LinkedIn’s head of China is leaving the company
LinkedIn’s head of China, a key figure in the launch of its business in the country in 2014, is leaving at the end of the month, the company has confirmed.
Derek Shen, LinkedIn President of China who led the company’s controversial entry into China, will leave at the end of this month, according to a spokesperson. There’s no immediate replacement but head of international engineering, Francis Tang, will cover the role in the interim period.
“[Derek] has transformed the business from a startup into a viable business in a position of strength and creating economic opportunity for millions of professionals and companies,” LinkedIn said in a statement provided to TechCrunch.
“Looking ahead, LinkedIn remain excited about its prospects in China and the fulfillment of its mission and vision. In order to build on our initial success, LinkedIn will continue to ensure its China business operates with the autonomy it needs to create great local product experiences, and is also set up to leverage the scale and expertise more effectively in the APAC region and globally,” it added.
LinkedIn was roundly criticized for agreeing to censor its China-based users as part of its local launch, which was made in partnership with Sequoia China.
Content from China-based users that is deemed unsuitable is blocked inside the country and only made available to those on the site that are living overseas. A spike in censoring has occurred around key political dates such as the Tiananmen Square anniversary in early June. The policy applies to accounts that are currently based in China, regardless of whether they were first created in other parts of the world, which also confused some users.
Speaking around the time of the Tiananmen anniversary in 2014, when it first faced a user backlash, LinkedIn said it was “strongly in support of freedom of expression,” but with a major caveat.
“It’s clear to us that in order to create value for our members in China and around the world, we will need to implement the Chinese government’s restrictions on content, when and to the extent required,” the company explained.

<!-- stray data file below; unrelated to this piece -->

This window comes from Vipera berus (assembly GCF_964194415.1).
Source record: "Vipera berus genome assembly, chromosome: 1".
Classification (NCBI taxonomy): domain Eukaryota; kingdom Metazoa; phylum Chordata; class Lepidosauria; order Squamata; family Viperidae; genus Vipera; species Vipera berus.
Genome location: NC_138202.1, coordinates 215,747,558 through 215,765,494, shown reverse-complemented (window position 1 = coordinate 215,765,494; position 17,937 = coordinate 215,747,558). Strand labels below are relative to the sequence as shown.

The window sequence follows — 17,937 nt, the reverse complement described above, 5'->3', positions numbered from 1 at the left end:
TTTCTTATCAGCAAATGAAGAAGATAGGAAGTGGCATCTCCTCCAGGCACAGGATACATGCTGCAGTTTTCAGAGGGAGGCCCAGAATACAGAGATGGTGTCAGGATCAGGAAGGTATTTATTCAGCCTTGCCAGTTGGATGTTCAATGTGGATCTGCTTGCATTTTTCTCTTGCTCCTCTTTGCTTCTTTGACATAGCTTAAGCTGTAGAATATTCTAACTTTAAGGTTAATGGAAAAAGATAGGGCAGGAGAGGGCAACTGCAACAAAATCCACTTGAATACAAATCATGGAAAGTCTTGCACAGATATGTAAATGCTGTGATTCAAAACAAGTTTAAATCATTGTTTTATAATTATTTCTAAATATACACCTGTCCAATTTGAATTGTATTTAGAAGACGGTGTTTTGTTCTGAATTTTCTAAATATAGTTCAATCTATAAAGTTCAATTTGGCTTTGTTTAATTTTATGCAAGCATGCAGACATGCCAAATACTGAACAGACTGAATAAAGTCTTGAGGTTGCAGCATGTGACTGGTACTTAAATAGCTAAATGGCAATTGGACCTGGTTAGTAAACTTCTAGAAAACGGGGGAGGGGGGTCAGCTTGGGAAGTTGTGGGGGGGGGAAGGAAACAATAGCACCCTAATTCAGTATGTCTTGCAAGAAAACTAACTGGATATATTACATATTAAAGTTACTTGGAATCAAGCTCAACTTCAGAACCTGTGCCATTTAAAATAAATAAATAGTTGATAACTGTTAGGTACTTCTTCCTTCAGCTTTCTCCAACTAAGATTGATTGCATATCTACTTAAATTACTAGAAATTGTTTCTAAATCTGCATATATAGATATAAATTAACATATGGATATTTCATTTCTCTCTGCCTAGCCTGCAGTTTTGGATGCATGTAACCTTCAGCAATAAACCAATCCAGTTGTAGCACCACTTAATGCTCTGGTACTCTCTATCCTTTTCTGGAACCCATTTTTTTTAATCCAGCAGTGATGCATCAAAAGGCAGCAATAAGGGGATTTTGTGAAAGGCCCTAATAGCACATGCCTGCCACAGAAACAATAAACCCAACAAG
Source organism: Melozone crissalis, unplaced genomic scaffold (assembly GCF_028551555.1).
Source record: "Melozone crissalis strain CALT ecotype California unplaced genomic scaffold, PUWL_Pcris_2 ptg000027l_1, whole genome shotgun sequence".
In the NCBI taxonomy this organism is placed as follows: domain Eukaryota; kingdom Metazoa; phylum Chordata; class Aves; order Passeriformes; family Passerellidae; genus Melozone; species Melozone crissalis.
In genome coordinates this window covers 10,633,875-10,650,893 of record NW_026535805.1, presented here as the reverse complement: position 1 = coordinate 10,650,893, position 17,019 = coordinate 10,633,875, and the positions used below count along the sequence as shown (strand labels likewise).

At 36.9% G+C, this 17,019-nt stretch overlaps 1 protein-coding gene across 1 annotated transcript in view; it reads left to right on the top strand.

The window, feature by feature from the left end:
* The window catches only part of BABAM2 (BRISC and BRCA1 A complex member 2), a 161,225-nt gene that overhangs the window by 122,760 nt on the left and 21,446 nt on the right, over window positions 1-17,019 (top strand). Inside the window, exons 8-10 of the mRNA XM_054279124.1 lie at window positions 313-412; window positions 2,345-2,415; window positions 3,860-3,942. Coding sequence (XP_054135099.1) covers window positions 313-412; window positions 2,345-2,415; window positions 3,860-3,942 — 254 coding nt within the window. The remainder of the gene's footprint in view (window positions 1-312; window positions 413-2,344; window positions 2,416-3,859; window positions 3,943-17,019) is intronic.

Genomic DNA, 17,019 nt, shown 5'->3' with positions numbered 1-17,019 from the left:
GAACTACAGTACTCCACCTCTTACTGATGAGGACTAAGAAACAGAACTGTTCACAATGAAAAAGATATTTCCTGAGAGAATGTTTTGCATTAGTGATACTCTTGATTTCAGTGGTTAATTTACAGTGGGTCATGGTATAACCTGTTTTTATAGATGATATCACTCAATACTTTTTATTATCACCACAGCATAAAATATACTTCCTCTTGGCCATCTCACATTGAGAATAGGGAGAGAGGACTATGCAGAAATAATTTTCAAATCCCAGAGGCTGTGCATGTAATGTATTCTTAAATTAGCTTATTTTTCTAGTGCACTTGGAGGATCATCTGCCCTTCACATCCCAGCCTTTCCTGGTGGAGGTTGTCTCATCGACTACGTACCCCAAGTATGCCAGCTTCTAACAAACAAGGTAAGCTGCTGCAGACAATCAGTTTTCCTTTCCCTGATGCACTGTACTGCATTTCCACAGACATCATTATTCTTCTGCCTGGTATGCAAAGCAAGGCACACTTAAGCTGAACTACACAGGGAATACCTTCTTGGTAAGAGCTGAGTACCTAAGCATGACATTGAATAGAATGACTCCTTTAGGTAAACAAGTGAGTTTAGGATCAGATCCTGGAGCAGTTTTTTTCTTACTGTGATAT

For LinkedIn, the move was a weighted effort to go after business opportunities in China — and it has shown promise for that.
As of April this year, state-run China Daily reported that the company’s userbase in China had reached 32 million. Globally, the site claims over 500 million registered users making its China number a relative drop in the ocean, however LinkedIn previously had just four million users in the country prior to its localization.
It estimated back at its 2014 launch that China accounted for one-in-five of the world’s “knowledge workers”, or a target audience of 140 million professionals, so it will see that there is plenty more work to be done.
Also, it is notable that LinkedIn outlasted rival Viadeo. Despite launching in the country as early as 2007, the European company abruptly exited the Chinese market at the end of 2015 in the name of cutting costs.
The Chinese censorship experience has been much different for some of LinkedIn’s peers in the global social network space, however. Twitter, Facebook and Snapchat are among those whose services are blocked in the country. Instead, local alternatives have claimed their mantle meaning that, even if they did reverse their long-term opposition of Chinese censorship, it remains to be seen whether any of the services would gain significant backing from Chinese users. In that respect, LinkedIn is quite unique.
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